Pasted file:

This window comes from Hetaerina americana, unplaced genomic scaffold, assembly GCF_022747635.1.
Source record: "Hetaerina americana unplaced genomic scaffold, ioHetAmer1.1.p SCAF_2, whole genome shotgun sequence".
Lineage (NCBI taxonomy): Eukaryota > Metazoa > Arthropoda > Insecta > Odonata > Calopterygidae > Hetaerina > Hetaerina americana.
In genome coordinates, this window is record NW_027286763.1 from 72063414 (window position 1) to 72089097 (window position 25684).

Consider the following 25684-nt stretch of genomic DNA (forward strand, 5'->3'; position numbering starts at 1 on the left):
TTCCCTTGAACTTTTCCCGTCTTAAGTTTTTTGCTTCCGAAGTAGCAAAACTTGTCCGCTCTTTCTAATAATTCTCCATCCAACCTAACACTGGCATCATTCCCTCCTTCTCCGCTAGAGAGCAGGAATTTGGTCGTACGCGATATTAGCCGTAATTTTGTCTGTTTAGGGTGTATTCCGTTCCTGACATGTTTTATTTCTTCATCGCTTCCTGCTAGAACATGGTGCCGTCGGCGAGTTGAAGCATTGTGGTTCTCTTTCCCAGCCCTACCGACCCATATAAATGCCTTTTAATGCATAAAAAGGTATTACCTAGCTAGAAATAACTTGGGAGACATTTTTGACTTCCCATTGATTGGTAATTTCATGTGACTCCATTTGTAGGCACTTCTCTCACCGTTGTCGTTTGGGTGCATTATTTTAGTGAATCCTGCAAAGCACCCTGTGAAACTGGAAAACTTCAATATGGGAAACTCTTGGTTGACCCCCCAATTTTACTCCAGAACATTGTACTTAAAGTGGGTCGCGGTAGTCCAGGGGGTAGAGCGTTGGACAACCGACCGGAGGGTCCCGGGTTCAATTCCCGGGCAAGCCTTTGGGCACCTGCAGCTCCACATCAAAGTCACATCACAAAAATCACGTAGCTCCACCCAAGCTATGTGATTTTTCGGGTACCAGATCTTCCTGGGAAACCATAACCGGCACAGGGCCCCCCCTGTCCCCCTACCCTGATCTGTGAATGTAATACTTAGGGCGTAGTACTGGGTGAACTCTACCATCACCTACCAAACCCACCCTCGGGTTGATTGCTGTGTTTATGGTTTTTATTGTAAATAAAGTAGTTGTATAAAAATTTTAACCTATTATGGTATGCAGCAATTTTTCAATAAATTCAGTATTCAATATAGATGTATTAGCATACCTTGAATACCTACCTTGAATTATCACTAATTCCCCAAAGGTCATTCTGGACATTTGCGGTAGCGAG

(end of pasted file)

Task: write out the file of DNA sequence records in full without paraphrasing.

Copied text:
This window comes from Hetaerina americana, unplaced genomic scaffold, assembly GCF_022747635.1.
Source record: "Hetaerina americana unplaced genomic scaffold, ioHetAmer1.1.p SCAF_2, whole genome shotgun sequence".
Lineage (NCBI taxonomy): Eukaryota > Metazoa > Arthropoda > Insecta > Odonata > Calopterygidae > Hetaerina > Hetaerina americana.
In genome coordinates, this window is record NW_027286763.1 from 72063414 (window position 1) to 72089097 (window position 25684).

Consider the following 25684-nt stretch of genomic DNA (forward strand, 5'->3'; position numbering starts at 1 on the left):
TTCCCTTGAACTTTTCCCGTCTTAAGTTTTTTGCTTCCGAAGTAGCAAAACTTGTCCGCTCTTTCTAATAATTCTCCATCCAACCTAACACTGGCATCATTCCCTCCTTCTCCGCTAGAGAGCAGGAATTTGGTCGTACGCGATATTAGCCGTAATTTTGTCTGTTTAGGGTGTATTCCGTTCCTGACATGTTTTATTTCTTCATCGCTTCCTGCTAGAACATGGTGCCGTCGGCGAGTTGAAGCATTGTGGTTCTCTTTCCCAGCCCTACCGACCCATATAAATGCCTTTTAATGCATAAAAAGGTATTACCTAGCTAGAAATAACTTGGGAGACATTTTTGACTTCCCATTGATTGGTAATTTCATGTGACTCCATTTGTAGGCACTTCTCTCACCGTTGTCGTTTGGGTGCATTATTTTAGTGAATCCTGCAAAGCACCCTGTGAAACTGGAAAACTTCAATATGGGAAACTCTTGGTTGACCCCCCAATTTTACTCCAGAACATTGTACTTAAAGTGGGTCGCGGTAGTCCAGGGGGTAGAGCGTTGGACAACCGACCGGAGGGTCCCGGGTTCAATTCCCGGGCAAGCCTTTGGGCACCTGCAGCTCCACATCAAAGTCACATCACAAAAATCACGTAGCTCCACCCAAGCTATGTGATTTTTCGGGTACCAGATCTTCCTGGGAAACCATAACCGGCACAGGGCCCCCCCTGTCCCCCTACCCTGATCTGTGAATGTAATACTTAGGGCGTAGTACTGGGTGAACTCTACCATCACCTACCAAACCCACCCTCGGGTTGATTGCTGTGTTTATGGTTTTTATTGTAAATAAAGTAGTTGTATAAAAATTTTAACCTATTATGGTATGCAGCAATTTTTCAATAAATTCAGTATTCAATATAGATGTATTAGCATACCTTGAATACCTACCTTGAATTATCACTAATTCCCCAAAGGTCATTCTGGACATTTGCGGTAGCGAG